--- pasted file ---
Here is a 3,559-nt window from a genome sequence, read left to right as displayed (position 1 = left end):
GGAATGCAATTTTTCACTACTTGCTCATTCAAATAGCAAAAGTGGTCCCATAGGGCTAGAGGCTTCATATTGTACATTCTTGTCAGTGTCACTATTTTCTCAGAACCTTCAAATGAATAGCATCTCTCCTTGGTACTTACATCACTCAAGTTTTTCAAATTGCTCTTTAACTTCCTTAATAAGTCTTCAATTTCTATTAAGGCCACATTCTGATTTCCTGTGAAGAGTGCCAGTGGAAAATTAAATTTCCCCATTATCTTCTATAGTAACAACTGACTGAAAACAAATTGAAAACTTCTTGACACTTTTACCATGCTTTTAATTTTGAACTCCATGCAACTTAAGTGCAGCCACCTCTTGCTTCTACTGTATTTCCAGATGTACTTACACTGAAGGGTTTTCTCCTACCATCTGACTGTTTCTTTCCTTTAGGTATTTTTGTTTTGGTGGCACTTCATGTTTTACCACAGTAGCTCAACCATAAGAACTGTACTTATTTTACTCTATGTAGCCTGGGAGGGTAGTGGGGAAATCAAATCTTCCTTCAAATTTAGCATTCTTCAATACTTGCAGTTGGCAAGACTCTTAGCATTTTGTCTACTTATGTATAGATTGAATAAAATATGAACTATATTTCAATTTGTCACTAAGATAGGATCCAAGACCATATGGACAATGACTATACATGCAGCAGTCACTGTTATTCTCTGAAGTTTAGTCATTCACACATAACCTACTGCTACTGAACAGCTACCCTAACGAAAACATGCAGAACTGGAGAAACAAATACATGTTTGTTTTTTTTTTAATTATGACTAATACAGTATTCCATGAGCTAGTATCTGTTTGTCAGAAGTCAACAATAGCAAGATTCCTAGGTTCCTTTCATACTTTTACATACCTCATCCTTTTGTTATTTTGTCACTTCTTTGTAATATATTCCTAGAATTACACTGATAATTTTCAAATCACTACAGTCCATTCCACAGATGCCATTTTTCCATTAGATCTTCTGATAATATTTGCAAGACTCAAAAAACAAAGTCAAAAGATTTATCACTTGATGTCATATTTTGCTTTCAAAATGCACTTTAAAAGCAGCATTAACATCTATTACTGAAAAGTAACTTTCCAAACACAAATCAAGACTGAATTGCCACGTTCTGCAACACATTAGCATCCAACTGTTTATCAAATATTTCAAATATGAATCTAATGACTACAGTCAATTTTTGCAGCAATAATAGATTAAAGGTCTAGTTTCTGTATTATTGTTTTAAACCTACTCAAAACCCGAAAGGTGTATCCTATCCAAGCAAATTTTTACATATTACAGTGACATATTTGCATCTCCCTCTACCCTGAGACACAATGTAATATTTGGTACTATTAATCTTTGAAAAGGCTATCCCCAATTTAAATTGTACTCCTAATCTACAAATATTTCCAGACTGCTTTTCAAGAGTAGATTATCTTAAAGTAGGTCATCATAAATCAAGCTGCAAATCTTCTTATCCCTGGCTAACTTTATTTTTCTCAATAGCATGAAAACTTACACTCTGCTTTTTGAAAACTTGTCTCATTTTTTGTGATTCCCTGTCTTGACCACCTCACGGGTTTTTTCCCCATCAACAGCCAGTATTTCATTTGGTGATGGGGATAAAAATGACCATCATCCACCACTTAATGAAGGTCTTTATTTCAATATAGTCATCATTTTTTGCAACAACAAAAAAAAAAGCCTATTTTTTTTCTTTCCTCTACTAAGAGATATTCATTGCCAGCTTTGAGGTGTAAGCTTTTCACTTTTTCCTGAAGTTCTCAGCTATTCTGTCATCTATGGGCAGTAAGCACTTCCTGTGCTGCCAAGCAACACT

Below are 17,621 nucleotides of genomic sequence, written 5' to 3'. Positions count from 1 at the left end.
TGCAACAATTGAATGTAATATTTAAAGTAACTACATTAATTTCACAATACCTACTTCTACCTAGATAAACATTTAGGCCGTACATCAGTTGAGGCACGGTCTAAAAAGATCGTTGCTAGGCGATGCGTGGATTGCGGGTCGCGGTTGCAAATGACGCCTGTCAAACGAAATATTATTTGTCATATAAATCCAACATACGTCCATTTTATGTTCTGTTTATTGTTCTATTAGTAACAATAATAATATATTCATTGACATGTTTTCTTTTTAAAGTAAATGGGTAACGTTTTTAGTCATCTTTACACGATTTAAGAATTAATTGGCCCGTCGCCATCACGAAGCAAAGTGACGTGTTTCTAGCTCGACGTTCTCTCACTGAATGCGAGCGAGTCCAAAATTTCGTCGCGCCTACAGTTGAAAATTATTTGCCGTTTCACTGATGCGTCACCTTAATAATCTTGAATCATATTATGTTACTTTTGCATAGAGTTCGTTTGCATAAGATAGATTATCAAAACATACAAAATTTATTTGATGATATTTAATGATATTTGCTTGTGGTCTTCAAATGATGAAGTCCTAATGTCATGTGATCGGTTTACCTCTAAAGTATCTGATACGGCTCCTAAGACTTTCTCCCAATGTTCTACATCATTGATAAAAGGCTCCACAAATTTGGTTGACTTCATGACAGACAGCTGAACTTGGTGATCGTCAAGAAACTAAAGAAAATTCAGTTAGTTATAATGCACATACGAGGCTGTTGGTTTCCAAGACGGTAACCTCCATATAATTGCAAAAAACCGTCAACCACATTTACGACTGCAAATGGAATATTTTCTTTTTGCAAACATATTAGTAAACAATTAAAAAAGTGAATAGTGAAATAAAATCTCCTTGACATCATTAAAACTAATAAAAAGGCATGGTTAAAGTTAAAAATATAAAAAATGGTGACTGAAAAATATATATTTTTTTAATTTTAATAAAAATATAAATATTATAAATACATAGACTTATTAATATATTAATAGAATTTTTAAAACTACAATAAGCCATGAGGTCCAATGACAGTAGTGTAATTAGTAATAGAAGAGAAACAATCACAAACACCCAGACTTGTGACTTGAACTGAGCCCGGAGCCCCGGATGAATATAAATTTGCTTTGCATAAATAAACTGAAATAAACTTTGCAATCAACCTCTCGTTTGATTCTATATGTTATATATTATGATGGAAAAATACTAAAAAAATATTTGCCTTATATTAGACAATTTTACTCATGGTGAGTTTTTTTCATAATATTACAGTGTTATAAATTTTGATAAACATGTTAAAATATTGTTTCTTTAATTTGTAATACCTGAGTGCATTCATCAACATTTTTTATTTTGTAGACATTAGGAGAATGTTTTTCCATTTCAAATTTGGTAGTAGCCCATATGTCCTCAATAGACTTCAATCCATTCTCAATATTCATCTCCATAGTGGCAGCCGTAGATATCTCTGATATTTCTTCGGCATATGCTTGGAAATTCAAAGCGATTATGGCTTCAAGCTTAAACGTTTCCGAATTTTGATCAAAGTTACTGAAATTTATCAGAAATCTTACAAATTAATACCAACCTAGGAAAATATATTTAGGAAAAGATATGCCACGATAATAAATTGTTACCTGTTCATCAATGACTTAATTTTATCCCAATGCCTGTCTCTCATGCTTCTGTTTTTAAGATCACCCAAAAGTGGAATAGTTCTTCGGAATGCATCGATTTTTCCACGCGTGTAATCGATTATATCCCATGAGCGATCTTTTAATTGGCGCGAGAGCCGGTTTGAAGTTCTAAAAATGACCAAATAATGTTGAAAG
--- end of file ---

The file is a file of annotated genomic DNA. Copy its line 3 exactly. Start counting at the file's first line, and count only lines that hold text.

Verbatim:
Below are 17,621 nucleotides of genomic sequence, written 5' to 3'. Positions count from 1 at the left end.